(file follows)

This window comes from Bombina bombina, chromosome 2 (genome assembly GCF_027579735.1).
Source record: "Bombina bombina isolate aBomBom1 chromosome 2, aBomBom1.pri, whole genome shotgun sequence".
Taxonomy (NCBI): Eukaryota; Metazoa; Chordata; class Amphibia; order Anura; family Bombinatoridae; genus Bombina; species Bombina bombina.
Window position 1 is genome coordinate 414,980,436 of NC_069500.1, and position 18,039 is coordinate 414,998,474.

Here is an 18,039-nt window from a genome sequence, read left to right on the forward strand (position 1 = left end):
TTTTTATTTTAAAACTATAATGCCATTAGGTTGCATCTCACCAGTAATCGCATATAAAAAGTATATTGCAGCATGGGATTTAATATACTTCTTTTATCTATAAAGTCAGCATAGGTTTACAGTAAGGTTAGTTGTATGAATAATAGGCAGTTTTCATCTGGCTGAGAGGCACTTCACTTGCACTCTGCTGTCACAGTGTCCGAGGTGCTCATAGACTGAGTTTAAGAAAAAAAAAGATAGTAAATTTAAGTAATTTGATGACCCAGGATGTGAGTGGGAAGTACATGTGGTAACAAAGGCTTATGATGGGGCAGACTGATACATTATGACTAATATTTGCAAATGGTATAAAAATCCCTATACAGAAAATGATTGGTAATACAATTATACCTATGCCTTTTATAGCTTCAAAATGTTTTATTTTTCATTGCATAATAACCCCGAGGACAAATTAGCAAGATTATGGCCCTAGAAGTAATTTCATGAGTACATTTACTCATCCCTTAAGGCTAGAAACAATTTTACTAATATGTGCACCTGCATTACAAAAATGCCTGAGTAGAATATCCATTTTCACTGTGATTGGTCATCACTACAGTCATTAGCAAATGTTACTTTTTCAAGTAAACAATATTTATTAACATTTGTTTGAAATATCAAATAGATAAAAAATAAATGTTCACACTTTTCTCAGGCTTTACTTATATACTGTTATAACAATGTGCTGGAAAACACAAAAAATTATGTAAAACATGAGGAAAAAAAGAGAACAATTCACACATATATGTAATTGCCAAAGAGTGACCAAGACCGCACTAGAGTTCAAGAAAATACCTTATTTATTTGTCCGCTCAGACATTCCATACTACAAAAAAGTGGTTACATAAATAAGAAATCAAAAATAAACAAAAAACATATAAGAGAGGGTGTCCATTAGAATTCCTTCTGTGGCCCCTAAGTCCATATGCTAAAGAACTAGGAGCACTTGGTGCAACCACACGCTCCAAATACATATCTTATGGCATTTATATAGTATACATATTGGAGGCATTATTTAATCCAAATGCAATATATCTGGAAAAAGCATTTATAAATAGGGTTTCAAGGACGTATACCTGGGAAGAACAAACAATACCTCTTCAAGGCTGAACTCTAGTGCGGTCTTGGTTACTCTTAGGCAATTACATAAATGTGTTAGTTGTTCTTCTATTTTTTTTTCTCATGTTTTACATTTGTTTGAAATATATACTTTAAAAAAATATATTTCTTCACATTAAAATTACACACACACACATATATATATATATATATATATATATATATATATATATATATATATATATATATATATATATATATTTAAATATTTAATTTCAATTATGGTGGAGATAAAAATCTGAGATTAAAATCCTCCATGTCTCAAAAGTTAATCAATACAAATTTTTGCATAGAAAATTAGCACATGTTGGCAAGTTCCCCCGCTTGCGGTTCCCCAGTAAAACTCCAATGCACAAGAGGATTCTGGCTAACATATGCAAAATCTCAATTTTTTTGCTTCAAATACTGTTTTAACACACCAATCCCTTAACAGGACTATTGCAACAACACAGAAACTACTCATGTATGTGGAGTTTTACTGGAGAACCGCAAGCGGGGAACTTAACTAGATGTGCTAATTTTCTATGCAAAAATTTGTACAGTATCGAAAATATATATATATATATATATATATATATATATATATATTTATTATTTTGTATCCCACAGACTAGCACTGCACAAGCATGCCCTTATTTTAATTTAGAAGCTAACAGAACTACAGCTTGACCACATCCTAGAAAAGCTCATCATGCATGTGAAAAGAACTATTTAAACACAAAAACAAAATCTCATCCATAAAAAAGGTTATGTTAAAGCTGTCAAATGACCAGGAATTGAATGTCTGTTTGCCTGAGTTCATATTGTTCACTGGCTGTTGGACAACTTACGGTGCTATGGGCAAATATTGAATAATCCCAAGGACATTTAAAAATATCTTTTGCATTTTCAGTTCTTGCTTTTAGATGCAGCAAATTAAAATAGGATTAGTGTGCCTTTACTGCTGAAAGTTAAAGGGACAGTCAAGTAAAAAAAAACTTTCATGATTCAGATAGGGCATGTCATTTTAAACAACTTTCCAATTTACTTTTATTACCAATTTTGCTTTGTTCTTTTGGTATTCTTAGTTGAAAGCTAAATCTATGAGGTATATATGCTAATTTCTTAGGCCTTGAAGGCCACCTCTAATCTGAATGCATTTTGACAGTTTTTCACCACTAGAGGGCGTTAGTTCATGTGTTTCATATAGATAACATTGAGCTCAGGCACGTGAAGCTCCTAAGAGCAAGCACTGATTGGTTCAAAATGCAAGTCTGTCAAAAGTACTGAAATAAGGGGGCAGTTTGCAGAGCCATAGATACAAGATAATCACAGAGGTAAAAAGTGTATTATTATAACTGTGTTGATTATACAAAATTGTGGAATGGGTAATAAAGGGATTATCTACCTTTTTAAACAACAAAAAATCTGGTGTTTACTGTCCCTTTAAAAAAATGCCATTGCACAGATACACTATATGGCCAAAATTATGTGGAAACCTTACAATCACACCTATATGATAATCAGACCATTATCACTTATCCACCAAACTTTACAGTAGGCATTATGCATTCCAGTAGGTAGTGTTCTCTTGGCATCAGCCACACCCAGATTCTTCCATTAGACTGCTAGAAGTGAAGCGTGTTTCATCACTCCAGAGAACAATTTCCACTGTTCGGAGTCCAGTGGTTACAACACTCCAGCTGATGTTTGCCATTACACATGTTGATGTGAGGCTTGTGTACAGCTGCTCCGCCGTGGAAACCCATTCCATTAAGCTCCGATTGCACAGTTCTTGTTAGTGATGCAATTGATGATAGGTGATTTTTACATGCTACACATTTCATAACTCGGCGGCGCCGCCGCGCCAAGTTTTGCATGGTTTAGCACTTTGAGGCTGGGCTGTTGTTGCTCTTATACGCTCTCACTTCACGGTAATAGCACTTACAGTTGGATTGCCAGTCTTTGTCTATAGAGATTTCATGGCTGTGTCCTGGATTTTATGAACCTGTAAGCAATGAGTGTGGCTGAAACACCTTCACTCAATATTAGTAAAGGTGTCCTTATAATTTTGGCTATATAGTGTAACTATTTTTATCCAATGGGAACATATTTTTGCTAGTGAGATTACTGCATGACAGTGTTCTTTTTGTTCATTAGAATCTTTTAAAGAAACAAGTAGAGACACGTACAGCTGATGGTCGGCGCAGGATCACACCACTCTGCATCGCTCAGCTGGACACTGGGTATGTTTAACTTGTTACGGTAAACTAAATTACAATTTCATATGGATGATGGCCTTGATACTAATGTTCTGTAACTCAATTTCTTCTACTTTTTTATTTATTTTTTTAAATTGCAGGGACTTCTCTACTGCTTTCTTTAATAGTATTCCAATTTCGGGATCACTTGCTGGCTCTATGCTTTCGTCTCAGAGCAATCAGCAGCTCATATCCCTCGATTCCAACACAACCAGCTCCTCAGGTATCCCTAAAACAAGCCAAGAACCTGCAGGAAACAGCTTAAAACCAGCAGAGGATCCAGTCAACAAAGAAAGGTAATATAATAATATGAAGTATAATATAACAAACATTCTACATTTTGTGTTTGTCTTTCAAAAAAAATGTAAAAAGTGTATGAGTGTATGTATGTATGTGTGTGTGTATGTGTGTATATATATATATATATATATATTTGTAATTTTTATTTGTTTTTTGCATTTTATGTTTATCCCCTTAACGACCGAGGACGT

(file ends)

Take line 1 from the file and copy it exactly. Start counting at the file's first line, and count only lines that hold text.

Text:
This window comes from Bombina bombina, chromosome 2 (genome assembly GCF_027579735.1).